Protection from deportation granted to five Colorado immigrants in sanctuary


DENVER — Five of Colorado's sanctuary leaders have recently been granted protection from deportation for one year. Each immigrant took sanctuary in churches to avoid deportation as they await final decision on their immigration cases. 

As of December 20, 2021, Jeanette Vizguerra, Arturo Hernandez Garcia and Sandra Lopez all have one year to leave sanctuary without the risk of deportation, something they haven’t been able to do for a long time. After the year is over, if their immigration cases haven’t been resolved, they have the option to stay in sanctuary without this protection, according to the office of Rep. Joe Neguse (D-Colorado). Ingrid Encalada Latorre and Rosa Sabido were granted stays of removal earlier in 2021.

Alethea Smock, with U.S. Immigration and Customs Enforcement (ICE), told Rocky Mountain PBS a Stay of Removal is a temporary humanitarian benefit ICE may grant to a noncitizen who is pending removal from the country, in order to allow them time to get their affairs in order to comply with a final order of removal. Stays may be granted up to one year in duration.

Neguse first wrote a letter to President Joe Biden on their behalf back in January 2021 asking for the stays of removal. After almost 12 months, Neguse reiterated the request in December, which was granted shortly after.

“They have lived in Colorado for decades, enriching our economy and adding value to our communities, and should not have been a priority for deportation” said Neguse. “This stay of removal will be life changing for each of these individuals and their families and we welcome this new chapter for each of them.” 

Jeanette Vizguerra shared a letter she received from ICE, stating that they warranted a stay of removal for one year. She had lived in sanctuary for years up until this point.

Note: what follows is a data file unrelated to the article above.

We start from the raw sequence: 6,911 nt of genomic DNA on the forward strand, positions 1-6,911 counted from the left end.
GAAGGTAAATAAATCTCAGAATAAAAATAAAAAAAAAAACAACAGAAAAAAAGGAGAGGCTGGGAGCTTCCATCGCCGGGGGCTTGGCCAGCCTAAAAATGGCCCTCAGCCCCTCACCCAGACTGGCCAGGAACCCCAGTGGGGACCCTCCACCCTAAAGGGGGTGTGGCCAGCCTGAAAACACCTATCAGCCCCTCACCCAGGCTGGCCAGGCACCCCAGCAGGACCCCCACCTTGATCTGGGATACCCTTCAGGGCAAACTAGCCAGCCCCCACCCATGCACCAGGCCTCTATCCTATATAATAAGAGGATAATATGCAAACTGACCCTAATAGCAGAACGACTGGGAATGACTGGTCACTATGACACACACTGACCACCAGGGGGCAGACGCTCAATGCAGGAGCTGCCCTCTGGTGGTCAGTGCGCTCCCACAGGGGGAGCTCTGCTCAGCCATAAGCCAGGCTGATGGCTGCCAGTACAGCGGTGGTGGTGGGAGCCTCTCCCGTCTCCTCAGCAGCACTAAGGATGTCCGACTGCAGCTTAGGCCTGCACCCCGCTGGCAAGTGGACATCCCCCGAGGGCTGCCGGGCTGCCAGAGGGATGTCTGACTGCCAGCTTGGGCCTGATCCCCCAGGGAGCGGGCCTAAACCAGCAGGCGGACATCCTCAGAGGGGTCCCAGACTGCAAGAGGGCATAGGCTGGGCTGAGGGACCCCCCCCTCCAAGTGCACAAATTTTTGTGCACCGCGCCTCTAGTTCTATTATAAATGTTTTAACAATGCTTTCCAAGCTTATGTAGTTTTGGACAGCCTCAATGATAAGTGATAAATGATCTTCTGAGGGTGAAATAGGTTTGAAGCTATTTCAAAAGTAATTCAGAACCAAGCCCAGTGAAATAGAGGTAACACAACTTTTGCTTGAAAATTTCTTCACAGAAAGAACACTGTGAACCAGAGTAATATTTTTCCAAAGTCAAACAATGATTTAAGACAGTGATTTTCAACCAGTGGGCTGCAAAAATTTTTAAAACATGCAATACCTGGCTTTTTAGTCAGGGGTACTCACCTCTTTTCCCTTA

Vizguerra fled Mexico City in 1997 because of violence. The letter Neguse’s office wrote to ICE said she purchased a fake Social Security card to secure a third job and provide much needed income for her family. The fake documents were found during a traffic stop and she pled guilty to a misdemeanor for attempted use of false documents in 2009. In 2013, she was convicted of illegal entry after going back to Mexico for her mother’s funeral. The letter said that in response, Vizguerra began a public campaign through Rights for All People to educate immigrants about their rights through sharing her story. In 2017, she was named one of Time Magazine’s 100 most influential people. Her immigration case, however, has not been resolved. 

This protection from deportation for a year, Vizguerra said, gives her permission to learn how to live her life without the confines of sanctuary. 

“I had mixed emotions. It was a sense of liberty but also deep sadness,” she said. “This year gives me pause to live peacefully, to restructure how I’m going to present my case again.” 

ICE told Rocky Mountain PBS they direct their officers to avoid making arrests at protected locations such as schools and places of worship. Before this protection, the five Colorado immigrants ran the risk of getting arrested if they left sanctuary for things like groceries. With this year-long protection, they can now do that. 

Ingrid Encalada Latorre gave birth to her youngest child in sanctuary. After having two cesarean sections, Latorre risked her health and had her baby vaginally because of fear that ICE would pick her up at the hospital. She said she had no other choice. 

“For me it’s something so beautiful to have this liberty, go outside, go to the store, take my kids to school without that fear or risk of immigration watching out for me,” said Latorre. “It was worth fighting for my case all these years.”       

In the letter, Neguse said they should not have been priorities for deportation. This permission came right before the holidays of 2021 and will end right before the holidays of 2022.  

“For me it was a gift,” said Vizguerra. A gift she hopes to have again next year. 

Colorado became a sanctuary state in 2019 when Governor Jared Polis signed HB19-1124  which enacts a number of directives including preventing a law enforcement officer from arresting or detaining an individual solely on the basis of a civil immigration detainer. However, this was during a time when the Trump administration was creating more restrictive policies on immigration and there were questions on where federal jurisdiction ended. At this time the Trump administration also created an executive order that introduced penalties against sanctuary cities. In April 2021, the Biden administration rescinded that order. Still, rules and laws surrounding sanctuary cities and states are complicated

[Related: American Immigration Council on Sanctuary Policies: An overview]

Sonia Gutierrez is a multimedia journalist with Rocky Mountain PBS. You can reach her at

Julio Sandoval is a multimedia journalist with Rocky Mountain PBS. You can reach him at

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